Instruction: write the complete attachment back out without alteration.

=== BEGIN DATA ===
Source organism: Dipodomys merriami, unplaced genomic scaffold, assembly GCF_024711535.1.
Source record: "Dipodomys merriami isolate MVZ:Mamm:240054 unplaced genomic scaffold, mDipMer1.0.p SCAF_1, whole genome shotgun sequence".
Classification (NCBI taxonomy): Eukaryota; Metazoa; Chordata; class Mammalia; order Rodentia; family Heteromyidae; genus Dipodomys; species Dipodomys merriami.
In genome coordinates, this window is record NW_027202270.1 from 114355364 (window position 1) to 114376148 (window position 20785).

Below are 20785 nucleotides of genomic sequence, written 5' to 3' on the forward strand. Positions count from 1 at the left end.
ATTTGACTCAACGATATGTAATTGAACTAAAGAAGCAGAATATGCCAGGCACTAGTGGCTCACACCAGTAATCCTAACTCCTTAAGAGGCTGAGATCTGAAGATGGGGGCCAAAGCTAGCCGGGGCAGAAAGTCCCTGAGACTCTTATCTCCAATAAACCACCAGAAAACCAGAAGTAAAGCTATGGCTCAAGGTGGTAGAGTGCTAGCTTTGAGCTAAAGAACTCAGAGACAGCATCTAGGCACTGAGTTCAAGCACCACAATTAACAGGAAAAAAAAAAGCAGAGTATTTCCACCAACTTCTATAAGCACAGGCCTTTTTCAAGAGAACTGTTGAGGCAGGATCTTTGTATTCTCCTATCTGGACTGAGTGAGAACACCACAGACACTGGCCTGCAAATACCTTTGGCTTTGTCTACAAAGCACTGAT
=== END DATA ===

Source organism: Dipodomys merriami, unplaced genomic scaffold, assembly GCF_024711535.1.
Source record: "Dipodomys merriami isolate MVZ:Mamm:240054 unplaced genomic scaffold, mDipMer1.0.p SCAF_1, whole genome shotgun sequence".
Classification (NCBI taxonomy): Eukaryota; Metazoa; Chordata; class Mammalia; order Rodentia; family Heteromyidae; genus Dipodomys; species Dipodomys merriami.
In genome coordinates, this window is record NW_027202270.1 from 114355364 (window position 1) to 114376148 (window position 20785).

Below are 20785 nucleotides of genomic sequence, written 5' to 3' on the forward strand. Positions count from 1 at the left end.
ATTTGACTCAACGATATGTAATTGAACTAAAGAAGCAGAATATGCCAGGCACTAGTGGCTCACACCAGTAATCCTAACTCCTTAAGAGGCTGAGATCTGAAGATGGGGGCCAAAGCTAGCCGGGGCAGAAAGTCCCTGAGACTCTTATCTCCAATAAACCACCAGAAAACCAGAAGTAAAGCTATGGCTCAAGGTGGTAGAGTGCTAGCTTTGAGCTAAAGAACTCAGAGACAGCATCTAGGCACTGAGTTCAAGCACCACAATTAACAGGAAAAAAAAAAGCAGAGTATTTCCACCAACTTCTATAAGCACAGGCCTTTTTCAAGAGAACTGTTGAGGCAGGATCTTTGTATTCTCCTATCTGGACTGAGTGAGAACACCACAGACACTGGCCTGCAAATACCTTTGGCTTTGTCTACAAAGCACTGAT